Family Privacy Protection Act: Still a Threat to Survey Research

The Public Policy Office has continued its efforts to prevent enactment of the Family Privacy Protection Act, H.R. 1271. This bill would make survey research involving minors more difficult and costly by requiring written parental consent for most research on youth risk behaviors, such as substance use, violence, and sexual behavior. APA leads the Research and Privacy Coalition, a group of more than 35 science and health advocacy organizations that oppose H.R. 1271.

The Senate Committee on Governmental Affairs approved the Act on April 18, 1996, with a vote of 7-5. The Committee rejected a substitute amendment offered by Sen. John Glenn (D-OH) that APA and other members of the Research and Privacy Coalition helped draft. That amendment tracked more closely the current human participants' protection regulations for research with children, and would have allowed Institutional Review Boards to retain the flexibility to approve alternative consent procedures for research projects posing less than minimal risk. The amendment was defeated 6-8 along party lines (Democrats for, Republicans against).

The Research and Privacy Coalition sponsored two well-attended Senate briefings June 19, 1996--one for media and one for legislative staff--about the Family Privacy Protection Act. Social psychologist Felice Levine, PhD, Executive Officer of the American Sociological Association, moderated the briefings. Joining her were Lawrence Aber, PhD, of the Center for the Study of Children and Poverty at Columbia University; Phyllis Ellickson, PhD, of the Rand Corporation; David Bourne, MD, of the State Public Health Department in Arkansas; and Theresa Schwantes, a parent and school board member from South Milwaukee, WI. The speakers asserted that Congress should not approve a bill that will deprive parents, teachers, public health officials, and others of critical data on the health and well-being of children and youth. According to Dr. Levine, 'This legislation does not protect parents; it shields them from information they need to know.'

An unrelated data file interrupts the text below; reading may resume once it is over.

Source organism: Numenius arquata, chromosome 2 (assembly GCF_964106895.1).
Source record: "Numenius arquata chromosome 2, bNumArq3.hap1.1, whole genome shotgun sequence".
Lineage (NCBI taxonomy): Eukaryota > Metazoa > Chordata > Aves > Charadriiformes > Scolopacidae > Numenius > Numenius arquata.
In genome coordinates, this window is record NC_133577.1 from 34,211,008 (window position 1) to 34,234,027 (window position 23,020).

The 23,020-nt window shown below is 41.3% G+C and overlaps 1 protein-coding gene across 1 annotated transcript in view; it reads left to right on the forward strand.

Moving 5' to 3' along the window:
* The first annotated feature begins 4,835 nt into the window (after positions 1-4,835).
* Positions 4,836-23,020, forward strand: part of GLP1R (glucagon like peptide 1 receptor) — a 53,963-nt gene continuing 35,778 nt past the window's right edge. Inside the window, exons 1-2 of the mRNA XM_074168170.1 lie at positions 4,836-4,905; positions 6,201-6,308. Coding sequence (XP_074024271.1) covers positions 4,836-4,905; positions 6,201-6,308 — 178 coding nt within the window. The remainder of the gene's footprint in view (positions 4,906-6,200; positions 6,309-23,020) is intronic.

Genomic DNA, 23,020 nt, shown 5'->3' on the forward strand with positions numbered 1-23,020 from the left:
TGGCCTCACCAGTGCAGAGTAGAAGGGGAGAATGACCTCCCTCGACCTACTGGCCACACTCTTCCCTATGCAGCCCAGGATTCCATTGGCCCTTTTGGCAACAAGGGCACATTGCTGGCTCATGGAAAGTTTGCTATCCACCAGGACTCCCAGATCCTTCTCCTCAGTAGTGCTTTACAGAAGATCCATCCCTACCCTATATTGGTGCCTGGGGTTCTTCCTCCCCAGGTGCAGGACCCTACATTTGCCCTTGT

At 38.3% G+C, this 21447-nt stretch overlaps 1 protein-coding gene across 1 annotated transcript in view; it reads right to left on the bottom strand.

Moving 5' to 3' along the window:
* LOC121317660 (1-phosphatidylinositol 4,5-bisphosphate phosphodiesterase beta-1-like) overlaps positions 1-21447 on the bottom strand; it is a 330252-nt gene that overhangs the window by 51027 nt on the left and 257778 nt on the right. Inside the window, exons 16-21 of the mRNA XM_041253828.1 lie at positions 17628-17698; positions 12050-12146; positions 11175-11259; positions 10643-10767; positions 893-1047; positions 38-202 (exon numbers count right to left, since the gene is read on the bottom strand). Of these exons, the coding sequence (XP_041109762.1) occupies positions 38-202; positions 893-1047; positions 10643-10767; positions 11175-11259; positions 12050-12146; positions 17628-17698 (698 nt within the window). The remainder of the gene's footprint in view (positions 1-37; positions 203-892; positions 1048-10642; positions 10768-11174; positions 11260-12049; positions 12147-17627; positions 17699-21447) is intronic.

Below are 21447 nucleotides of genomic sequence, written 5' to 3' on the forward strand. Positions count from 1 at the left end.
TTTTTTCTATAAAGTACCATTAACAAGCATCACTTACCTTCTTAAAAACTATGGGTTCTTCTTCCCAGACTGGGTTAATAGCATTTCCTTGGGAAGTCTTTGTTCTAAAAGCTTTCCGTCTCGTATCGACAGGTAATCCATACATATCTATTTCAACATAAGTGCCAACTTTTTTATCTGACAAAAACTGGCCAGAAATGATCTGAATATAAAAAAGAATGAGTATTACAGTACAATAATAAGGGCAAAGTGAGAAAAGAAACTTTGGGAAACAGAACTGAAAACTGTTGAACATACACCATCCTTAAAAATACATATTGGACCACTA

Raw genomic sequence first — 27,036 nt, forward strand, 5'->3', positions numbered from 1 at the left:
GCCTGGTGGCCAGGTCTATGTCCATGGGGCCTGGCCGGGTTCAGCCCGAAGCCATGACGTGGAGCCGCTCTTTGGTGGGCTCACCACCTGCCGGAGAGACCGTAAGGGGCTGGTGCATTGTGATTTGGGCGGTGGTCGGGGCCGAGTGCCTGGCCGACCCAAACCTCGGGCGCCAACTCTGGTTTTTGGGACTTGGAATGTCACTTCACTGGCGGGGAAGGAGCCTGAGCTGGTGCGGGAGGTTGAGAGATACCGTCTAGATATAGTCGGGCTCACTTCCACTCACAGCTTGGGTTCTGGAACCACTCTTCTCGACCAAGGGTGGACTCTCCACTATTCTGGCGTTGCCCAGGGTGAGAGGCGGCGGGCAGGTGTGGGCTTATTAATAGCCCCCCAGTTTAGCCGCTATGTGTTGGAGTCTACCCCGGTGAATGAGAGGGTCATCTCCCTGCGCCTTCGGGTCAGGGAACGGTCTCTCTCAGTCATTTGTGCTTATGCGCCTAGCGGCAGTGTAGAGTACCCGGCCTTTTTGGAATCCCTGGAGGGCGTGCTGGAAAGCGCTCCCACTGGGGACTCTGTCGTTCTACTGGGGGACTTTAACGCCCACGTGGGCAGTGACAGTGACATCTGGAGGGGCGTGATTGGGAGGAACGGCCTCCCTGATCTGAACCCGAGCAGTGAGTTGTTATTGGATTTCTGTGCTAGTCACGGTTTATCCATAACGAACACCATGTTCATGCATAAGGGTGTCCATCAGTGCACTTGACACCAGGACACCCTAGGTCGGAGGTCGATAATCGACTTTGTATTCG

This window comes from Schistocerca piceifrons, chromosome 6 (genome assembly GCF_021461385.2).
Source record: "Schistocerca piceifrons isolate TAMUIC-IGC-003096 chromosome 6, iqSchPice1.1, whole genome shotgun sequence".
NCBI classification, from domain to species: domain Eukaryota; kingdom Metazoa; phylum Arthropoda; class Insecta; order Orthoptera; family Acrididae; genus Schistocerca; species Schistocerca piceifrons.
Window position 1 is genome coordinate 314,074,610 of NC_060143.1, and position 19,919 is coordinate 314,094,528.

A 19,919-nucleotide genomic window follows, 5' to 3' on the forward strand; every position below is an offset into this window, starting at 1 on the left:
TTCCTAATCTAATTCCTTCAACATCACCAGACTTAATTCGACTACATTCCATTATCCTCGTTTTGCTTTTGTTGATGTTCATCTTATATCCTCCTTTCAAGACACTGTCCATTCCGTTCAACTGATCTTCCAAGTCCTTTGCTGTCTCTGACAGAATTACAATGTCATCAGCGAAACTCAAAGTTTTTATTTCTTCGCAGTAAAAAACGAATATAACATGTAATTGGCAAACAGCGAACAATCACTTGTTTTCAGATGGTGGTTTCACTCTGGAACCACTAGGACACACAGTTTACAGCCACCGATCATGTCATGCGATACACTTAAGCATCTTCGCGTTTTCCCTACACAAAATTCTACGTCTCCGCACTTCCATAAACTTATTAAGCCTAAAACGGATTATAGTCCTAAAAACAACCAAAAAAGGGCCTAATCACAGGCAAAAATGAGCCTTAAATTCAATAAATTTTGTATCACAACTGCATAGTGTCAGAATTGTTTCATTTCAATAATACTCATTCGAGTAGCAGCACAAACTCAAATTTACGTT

As Psychological Science Agenda went to press, H.R. 1271 had not been scheduled for debate by the full Senate. With a crowded legislative agenda, as well as the desire to adjourn Congress by early October so that those running for re-election can campaign, it appears unlikely that the bill will reach the full Senate in the remaining weeks of this legislative session. However, the Public Policy Office cautions against complacency. Pat Kobor, Director of Science Policy, said, 'The bill could be brought to the Senate floor with very little notice. I would advise psychologists to make their voices heard on the issue now.'

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